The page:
The US is confident that the Ukrainian military will use depleted uranium (DU) ammunition responsibly, Deputy Pentagon Press Secretary Sabrina Singh said on Wednesday. Singh stated that these rounds are standard use in American tanks, including those that will be provided to Ukraine. She also expressed confidence that Ukraine will use the ammunition responsibly if it is included in the forthcoming military aid packages.
The possible delivery of DU ammunition to Ukraine was initially reported by the Wall Street Journal in June and later leaked to Reuters last week. The announcement was made official on Wednesday as part of a new $175 million package of military aid to Ukraine.
Depleted uranium rods are used as kinetic penetrators in anti-tank SABOT rounds fired by M1 Abrams tanks. Earlier this year, the US pledged to provide Ukraine with 31 of these tanks, with the first batch expected to be delivered this month.
It is worth noting that the UK has already sent a shipment of DU rounds to Ukraine earlier this year for use with its Challenger 2 tanks. Both the US and UK governments have dismissed concerns about the impact of toxic metal dust on human health and the environment, asserting that DU is not radioactive.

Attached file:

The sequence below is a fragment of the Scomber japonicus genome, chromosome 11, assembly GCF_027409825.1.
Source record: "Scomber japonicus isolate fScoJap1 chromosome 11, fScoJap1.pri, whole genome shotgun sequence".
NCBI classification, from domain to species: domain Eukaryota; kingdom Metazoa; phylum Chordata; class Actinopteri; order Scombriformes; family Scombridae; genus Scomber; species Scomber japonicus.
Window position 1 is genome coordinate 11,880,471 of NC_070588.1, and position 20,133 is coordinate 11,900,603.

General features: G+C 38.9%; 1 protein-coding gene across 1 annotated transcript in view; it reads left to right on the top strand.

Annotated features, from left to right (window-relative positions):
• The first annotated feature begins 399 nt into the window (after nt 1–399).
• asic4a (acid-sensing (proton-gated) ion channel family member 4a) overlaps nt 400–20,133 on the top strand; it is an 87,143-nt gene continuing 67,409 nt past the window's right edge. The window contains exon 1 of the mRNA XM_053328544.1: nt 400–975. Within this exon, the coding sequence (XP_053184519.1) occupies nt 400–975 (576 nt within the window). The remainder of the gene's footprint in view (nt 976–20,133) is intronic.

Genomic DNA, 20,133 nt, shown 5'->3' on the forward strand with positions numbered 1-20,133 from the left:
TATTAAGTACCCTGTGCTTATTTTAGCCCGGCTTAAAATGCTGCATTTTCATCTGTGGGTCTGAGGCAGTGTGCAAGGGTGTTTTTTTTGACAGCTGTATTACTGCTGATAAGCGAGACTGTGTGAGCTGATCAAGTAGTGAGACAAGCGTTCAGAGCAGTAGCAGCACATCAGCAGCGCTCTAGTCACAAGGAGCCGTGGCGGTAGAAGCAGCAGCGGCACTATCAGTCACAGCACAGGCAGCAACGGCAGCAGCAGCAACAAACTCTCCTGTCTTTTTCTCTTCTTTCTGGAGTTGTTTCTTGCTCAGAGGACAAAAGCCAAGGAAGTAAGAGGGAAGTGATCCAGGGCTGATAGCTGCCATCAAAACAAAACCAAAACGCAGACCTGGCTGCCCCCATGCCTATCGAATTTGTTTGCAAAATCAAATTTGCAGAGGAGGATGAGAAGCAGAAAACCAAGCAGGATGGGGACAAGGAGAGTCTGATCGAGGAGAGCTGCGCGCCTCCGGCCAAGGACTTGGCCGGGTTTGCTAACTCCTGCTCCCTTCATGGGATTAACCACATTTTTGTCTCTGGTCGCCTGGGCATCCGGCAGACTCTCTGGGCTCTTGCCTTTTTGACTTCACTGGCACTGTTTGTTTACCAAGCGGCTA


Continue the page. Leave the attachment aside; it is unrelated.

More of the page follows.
Critics of DU ammunition argue that its use has been linked to a significant increase in cancer and birth defects in places like Iraq and Serbia where it has been deployed. They claim that DU rounds fragment into dust that is highly toxic when inhaled or handled.
The United Nations has condemned the use of DU rounds, just as it had condemned the delivery and use of cluster munitions in July. However, these condemnations have not deterred Washington from its military support to Ukraine. The US and its allies have already sent over $100 billion worth of weapons, ammunition, and equipment to Ukraine, pledging to support Kiev for as long as it takes to defeat Russia. It is important to note that they insist they are not directly involved in the conflict. Nevertheless, Moscow has criticized these deliveries as escalatory and warned the West that it is “playing with fire.”
The Pentagon has previously avoided or downplayed uncomfortable questions about Ukraine’s responsible use of Western equipment, such as cluster munitions. In the past, when presented with images of burned-out US vehicles used by Ukrainian militants in an attack on Belgorod Region in Russia, the Pentagon and the State Department cast doubt on their authenticity and quickly moved on.
It remains to be seen how Ukraine will handle the DU ammunition it receives from the US. The controversy surrounding the use of depleted uranium rounds persists, with concerns about potential health and environmental risks. As the conflict between Ukraine and Russia continues, the deployment of such ammunition raises further questions about the long-term consequences and implications for the region.